14. Before you are going to serve it, run a knife around the edges to loosen it. If you want to garnish it, to make it prettier, you can sprinkle ground cinnamon or decorate with dairy free whipped cream or do both as I did in the picture.



Thanksgiving Thoughts: Vegan Gluten Free Cornbread (to eat or for Stuffing)

“It just requires a bit of planning….”

I was chatting with friends this week about Thanksgiving and the fact that I am making Thanksgiving dinner for folks who are vegan in addition to the folks with all the food allergies in our family. As someone who enjoys hosting and creating menus, this fact doesn’t overwhelm me, but I realized as I chatted with a person in line at the grocery store yesterday, that for some, cooking for folks with food restrictions seems daunting.

I explained to the woman in line that it doesn’t have to be. It just requires a bit of planning. And with that in mind, I thought I’d take the initiative over the next couple of weeks to post some recipes and thoughts which might be helpful for folks who need to think about family members with food sensitivities.

As it happens, I promised my mother-in-law that I’d make cornbread for a gathering this weekend, and I thought it would be a good chance to talk about stuffing. Many folks believe Thanksgiving dinner is not complete without stuffing. I am inclined to agree. If you are wheat or gluten sensitive, though, traditional stuffing won’t work for you. The nice thing about today’s world, though, is that you can choose from a variety of ready-made whole grain gluten free breads which you can simply substitute for regular bread in any stuffing recipe.

If you’re looking for something a little different, though, cornbread stuffing is a nice addition to any Thanksgiving meal. If there are food allergies, though, it is not as easy to find cornbread “stuffing” bread which is gluten, dairy, nut, and egg free. There are certainly gluten free mixes which you can swap out vegan alternatives for the butter, eggs and milk the box will tell you add, but if you’re going to take the time to do that, you may as well make your own from scratch which won’t take you any longer to do.

The recipe below is one I created for making a vegan, gluten free cornbread. You can make it as bread to eat or turn into corn muffins. You can also turn them into cubes for using in stuffing recipes.

Vegan, Gluten Free Cornbread


2 tbsp ground golden flax seed

6 tbsp hot water

1/4 cup agave (optional) or additional 1/4 cup cold water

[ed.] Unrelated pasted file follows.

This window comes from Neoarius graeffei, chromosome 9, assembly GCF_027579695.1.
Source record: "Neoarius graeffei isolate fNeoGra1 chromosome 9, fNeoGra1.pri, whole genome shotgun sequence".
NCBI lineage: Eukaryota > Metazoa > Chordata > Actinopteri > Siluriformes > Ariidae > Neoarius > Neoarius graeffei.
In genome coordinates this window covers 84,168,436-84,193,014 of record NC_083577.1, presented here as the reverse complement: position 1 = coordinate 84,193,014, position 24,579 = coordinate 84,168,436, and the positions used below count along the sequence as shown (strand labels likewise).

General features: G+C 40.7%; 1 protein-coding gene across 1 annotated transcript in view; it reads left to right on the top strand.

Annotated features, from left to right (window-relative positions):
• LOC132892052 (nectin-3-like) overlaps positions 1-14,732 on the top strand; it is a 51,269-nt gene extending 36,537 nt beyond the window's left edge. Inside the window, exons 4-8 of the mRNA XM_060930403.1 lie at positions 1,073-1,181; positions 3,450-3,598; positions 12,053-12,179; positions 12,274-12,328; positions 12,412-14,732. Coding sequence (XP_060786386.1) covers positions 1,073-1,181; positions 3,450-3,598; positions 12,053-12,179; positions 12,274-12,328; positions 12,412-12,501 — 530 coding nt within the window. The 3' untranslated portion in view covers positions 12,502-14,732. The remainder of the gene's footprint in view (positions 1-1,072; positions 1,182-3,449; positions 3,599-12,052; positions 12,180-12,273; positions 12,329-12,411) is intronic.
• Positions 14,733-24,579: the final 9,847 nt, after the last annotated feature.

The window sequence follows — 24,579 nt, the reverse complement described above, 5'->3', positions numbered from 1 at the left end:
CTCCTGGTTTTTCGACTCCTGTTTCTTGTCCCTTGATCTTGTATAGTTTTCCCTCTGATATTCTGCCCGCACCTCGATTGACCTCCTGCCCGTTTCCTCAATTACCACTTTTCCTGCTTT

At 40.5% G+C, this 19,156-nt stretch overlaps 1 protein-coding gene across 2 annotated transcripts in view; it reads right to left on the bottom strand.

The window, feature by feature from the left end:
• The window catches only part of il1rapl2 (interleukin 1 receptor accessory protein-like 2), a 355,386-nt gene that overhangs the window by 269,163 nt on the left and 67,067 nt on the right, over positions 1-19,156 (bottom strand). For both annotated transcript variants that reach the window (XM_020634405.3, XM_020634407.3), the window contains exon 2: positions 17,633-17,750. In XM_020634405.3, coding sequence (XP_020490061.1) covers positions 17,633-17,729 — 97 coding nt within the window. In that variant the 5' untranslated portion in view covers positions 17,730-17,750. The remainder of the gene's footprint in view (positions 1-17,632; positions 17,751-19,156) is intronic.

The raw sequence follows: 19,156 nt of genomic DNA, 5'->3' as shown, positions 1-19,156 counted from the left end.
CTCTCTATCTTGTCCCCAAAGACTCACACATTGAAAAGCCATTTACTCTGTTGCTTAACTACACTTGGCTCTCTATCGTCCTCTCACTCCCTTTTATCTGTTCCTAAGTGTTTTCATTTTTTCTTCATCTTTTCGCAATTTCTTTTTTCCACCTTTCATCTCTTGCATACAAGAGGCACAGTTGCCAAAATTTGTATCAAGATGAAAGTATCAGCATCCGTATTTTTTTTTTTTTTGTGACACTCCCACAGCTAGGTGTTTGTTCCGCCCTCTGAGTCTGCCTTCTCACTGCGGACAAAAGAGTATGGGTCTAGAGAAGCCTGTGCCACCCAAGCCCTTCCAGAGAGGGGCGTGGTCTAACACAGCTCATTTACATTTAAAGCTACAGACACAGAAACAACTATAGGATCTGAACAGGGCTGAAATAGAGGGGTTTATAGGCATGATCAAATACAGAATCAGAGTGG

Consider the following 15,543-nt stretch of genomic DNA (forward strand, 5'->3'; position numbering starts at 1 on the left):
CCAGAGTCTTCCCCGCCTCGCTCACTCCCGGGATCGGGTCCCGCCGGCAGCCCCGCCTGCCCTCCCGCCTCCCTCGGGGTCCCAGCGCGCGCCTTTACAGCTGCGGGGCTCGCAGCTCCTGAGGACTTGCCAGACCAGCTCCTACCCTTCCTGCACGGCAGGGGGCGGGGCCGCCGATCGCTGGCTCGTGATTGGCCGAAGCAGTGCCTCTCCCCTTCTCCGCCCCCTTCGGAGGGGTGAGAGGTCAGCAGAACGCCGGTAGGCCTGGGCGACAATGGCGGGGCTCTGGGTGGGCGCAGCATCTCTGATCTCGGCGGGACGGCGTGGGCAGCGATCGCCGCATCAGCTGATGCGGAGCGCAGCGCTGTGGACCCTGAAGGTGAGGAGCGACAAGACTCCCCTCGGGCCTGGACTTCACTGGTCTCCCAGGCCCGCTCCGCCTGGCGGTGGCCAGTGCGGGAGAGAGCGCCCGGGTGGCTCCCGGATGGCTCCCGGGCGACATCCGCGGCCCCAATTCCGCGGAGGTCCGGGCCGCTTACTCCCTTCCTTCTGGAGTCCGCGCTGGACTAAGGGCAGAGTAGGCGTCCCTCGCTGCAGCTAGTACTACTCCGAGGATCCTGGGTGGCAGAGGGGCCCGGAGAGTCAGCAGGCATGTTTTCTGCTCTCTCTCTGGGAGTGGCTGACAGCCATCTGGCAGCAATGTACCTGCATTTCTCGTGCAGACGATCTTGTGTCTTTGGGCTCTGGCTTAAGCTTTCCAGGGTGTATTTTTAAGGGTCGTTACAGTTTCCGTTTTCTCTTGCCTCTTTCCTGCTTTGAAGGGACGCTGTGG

3 tbsp vegan butter

2 tbsp agave

1 1/2 cup dairy free milk of choice (I usually use soy milk)

2 cups favorite whole grain gluten free flour blend

1 cup gluten free cornmeal

1 tbsp baking powder

1 tsp baking soda

1/2 tsp salt

1 tbsp chives

1 tsp thyme

1 tsp other herb of choice (like rosemary, sage, marjoram, or a mixture of all three)

1/2 tsp ground onion powder

1 tbsp vinegar (white or apple cider)

Baking Instructions:

  1. Preheat the oven to 350 degrees and prepare pan with parchment paper or favorite method of greasing the pan.**
  2. Mix the ground flax seed with the water and allow it to thicken. If you are used to “regular” cornbread, once the flax seed mixture has thickened add the agave. If you prefer a more savory cornbread, use water in place of the agave.
  3. Melt the vegan butter and add 2 tbsp of agave (regardless of whether you added the above 1/4 or not). Set aside.
  4. Measure out the milk and set aside.
  5. Mix together the flour, cornmeal, baking powder, baking soda, salt, chives, thyme, herb choice, and onion powder.
  6. Using a wooden spoon, mix into the dry ingredients the flax seed mixture until you have a mixture which looks like coarse crumbs.
  7. Add the butter mixture, the milk and the vinegar and whisk together quickly just until incorporated and somewhat smooth.
  8. Pour into the prepared pan and bake for 25 minutes until puffed and golden and a finger pressed into the top reveals that the cornbread is firm to the touch.
  9. Cool on a wire rack.

** If you’d prefer making cornbread muffins for Thanksgiving dinner, you can spoon the batter into greased muffin tins and bake until the muffins have puffed and are golden and firm to the touch. Usually the muffins will only need about 15 minutes, if using a traditional sized muffin tin.

To make cornbread crouton cubes for stuffing: To turn them into cubes for making stuffing from it, you simply cut the cooled cornbread into the size cubes you desire, lightly coat the cubes with a neutral tasting plant oil such as extra light olive oil, place the cubes in a single layer on a cookie sheet and toast them in the oven until they have dried into a crouton-texture. Most recipes for croutons will tell you to use higher temps like 400 degrees. I prefer to use a lower temp of 250 degrees, and I shake or turn the cubes over a couple of times during the process. It’s up to you what you choose, but what’s important is to definitely check on them every ten minutes or so and pull them out as soon as they dry out. You don’t want to brown or burn them. Once you have the cornbread croutons, then you can substitute those into any of your favorite cornbread stuffing recipe.

Creative Cooking: Vegan Gluten Free Lasagna

“It’s what you choose….”

Last week, a woman starting walking across the space I was going to pull into at the grocery store parking lot. Having been raised to be both courteous and safe, I put my blinker on to let people behind me know what I was doing and then patiently waited for the woman to finish crossing. Just as she finished making her way across, a car came from the other direction and pulled into the spot, narrowly missing hitting the front fender of my car.  As you can imagine, I was a bit perturbed, but the spot was taken, and I chose to believe that maybe the gentleman hadn’t seen me waiting for the spot. After all, no good would come of doing anything other than moving on.

As I put my car into drive and started to move forward, though, I noticed that several of the folks who had witnessed what happened were shaking their heads at the driver in the other car and giving me sympathetic looks, which seemed to annoy the gentleman based upon the look he had on his face. One man who had apparently been walking to his car, pointed to me, to himself, and then to a car in the next row to my right, as if to say that I should follow him and take his spot. I smiled at him and waved, “Thank you,” but indicated that I had seen a spot which was already open in the row to my left and would be taking that.  He nodded at me, and we both continued on our paths.